Bring back the six-monthly Warrant of Fitness

The government should bring back six-monthly Warrant of Fitness inspections for the majority of cars and light commercial vehicles, says the car review website

Editor Clive Matthew-Wilson, who is an outspoken road safety campaigner, says:

I predicted that extending the WOF period from six to twelve months would trigger a huge rise in the number of defective vehicles. Sadly, I have been proved right.

“Although it’s hard to directly link these defective vehicles with the higher road toll, there is an obvious connection. The only question is how big the link is.”

“It is clear that the police, at least in some accidents, appear to automatically blame speed, when they should be looking at other factors, such as the roads. It is also clear that police crash investigations need to look more carefully at the condition of the vehicles involved.”

“Traffic accidents are caused by a variety of factors, such as driving ability, road conditions, weather, light conditions, fatigue, impairment and vehicle factors such as bald tyres. If you can change one or more of these factors you can often prevent an accident.”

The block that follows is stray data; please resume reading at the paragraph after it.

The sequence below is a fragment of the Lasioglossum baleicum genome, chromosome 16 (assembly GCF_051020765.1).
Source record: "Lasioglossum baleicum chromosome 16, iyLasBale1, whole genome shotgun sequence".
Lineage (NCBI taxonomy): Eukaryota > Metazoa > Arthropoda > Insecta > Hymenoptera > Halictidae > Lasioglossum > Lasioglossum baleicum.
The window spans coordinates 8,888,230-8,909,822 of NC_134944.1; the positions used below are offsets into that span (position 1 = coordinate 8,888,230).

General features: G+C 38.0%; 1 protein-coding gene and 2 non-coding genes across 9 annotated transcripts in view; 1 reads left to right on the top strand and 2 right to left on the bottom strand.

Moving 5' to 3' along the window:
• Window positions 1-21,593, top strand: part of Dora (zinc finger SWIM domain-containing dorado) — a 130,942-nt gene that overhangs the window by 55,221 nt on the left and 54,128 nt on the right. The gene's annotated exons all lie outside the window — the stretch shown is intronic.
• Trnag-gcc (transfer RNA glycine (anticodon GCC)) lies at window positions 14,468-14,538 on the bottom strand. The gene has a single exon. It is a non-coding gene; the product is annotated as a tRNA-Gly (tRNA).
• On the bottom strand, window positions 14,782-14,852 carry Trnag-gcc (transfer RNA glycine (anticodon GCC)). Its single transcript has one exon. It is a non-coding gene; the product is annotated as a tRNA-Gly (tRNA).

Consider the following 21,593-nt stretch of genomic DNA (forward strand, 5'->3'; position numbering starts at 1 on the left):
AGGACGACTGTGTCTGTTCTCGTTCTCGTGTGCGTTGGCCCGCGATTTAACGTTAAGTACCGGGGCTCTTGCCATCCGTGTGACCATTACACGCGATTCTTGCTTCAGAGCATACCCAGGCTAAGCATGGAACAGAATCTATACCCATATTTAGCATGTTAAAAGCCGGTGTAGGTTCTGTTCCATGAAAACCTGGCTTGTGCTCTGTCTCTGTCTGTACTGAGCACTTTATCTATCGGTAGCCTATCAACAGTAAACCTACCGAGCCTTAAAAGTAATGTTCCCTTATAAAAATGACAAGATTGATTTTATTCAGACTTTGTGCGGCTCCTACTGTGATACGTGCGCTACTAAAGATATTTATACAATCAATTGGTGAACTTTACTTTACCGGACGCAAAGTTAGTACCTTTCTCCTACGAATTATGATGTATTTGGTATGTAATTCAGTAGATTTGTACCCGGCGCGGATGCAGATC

“When Warrants of Fitness were issued every six months, issues such as worn tyres were often picked up before they became serious. Now it’s commonplace to see badly worn tyres, even on relatively new vehicles.”

Matthew-Wilson says the elderly and the poor often have to choose between bills and safety.

“If you have $20 left to buy food after paying the rent, then getting new tyres for your car is going to be an impossibility.”

“There needs to be a better way of funding WOF repairs, so that those who can’t simply charge new tyres to a credit card, can still afford these vital safety items.”

“In theory, beneficiaries can apply for a loan from Work and Income, but in practice, most beneficiaries have already made multiple loans for items such as washing machines. Therefore, when beneficiaries need a loan for new tyres, they often get declined.” 

“Clearly, there is a need for some kind of scheme whereby beneficiaries can promptly get loans for vital safety repairs on their vehicles. Remember, this is a loan, not a gift, and everyone wins when the national vehicle fleet is in a safe condition.”